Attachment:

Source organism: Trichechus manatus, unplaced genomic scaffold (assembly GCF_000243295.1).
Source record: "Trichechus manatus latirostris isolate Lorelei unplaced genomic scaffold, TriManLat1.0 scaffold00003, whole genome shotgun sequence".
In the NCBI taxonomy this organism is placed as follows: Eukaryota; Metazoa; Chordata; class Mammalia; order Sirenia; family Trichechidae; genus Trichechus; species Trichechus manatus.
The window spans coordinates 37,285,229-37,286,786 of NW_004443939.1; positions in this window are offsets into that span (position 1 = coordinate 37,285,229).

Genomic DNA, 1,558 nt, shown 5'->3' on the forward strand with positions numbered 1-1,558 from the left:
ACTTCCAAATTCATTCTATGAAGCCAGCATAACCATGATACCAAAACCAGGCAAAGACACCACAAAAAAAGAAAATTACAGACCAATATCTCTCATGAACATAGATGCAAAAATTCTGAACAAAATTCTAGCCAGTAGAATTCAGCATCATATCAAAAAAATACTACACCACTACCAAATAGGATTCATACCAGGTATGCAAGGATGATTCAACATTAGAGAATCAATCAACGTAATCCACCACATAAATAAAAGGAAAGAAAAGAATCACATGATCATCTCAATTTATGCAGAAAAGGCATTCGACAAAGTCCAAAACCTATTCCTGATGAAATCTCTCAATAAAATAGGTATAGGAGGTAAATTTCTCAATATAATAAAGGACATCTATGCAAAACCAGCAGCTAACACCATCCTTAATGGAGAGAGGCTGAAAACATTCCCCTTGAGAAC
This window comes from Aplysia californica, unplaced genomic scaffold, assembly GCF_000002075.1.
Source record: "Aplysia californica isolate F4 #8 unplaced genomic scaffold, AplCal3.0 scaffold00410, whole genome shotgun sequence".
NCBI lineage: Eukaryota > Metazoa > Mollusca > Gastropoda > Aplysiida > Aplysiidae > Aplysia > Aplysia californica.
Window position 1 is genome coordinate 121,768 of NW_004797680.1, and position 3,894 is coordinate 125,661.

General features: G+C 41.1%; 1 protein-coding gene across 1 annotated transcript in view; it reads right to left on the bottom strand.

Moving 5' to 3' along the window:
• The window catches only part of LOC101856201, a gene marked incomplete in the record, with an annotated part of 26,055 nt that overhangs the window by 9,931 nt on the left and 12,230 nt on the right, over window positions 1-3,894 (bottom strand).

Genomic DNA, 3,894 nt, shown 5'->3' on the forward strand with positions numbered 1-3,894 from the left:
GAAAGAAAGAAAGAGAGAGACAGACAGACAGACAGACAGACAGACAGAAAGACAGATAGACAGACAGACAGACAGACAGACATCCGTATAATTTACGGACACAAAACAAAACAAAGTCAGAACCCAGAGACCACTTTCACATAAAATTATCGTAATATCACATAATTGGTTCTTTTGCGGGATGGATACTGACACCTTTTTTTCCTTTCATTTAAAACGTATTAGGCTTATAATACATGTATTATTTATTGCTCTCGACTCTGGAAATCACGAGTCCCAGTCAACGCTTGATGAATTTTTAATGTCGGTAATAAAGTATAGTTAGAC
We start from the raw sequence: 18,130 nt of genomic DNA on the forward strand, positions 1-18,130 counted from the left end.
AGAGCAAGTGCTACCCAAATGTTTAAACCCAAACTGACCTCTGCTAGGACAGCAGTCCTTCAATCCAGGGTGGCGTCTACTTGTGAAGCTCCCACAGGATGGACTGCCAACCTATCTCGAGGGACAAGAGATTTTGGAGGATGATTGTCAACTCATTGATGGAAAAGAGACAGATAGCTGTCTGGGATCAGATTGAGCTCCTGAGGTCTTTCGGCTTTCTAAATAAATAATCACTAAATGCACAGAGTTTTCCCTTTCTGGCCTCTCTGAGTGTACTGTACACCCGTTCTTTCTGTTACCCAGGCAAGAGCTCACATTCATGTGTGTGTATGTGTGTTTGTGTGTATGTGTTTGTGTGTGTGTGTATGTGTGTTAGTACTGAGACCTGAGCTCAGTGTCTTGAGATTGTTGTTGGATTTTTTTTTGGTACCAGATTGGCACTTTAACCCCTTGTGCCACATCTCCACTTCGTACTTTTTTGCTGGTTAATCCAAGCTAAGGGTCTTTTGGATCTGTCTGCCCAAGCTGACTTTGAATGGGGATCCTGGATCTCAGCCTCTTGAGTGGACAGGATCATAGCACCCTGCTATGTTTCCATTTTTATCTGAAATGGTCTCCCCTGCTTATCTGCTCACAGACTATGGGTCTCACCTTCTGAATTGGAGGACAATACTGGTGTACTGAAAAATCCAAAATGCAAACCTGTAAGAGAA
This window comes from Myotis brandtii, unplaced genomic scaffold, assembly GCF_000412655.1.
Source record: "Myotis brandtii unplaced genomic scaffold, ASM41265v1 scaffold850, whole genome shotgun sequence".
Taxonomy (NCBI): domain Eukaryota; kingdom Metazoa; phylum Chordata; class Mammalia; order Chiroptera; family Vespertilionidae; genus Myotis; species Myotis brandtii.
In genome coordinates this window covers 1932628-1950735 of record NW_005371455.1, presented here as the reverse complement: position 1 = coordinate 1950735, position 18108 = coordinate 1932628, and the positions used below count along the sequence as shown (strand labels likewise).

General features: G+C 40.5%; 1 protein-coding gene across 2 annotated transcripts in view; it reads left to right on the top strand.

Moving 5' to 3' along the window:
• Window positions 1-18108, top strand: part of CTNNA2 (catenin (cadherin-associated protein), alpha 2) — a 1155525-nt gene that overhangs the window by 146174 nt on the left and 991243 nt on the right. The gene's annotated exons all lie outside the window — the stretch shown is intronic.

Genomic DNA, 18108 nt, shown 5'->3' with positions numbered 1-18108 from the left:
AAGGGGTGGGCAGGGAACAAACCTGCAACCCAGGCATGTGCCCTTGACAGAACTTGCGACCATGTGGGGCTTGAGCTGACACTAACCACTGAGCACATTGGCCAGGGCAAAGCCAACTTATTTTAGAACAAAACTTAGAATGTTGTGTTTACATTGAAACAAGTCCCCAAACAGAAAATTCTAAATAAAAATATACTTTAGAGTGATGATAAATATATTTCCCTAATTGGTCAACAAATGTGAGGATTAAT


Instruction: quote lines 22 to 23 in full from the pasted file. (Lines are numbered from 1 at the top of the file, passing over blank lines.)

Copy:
General features: G+C 40.5%; 1 protein-coding gene across 2 annotated transcripts in view; it reads left to right on the top strand.

Moving 5' to 3' along the window: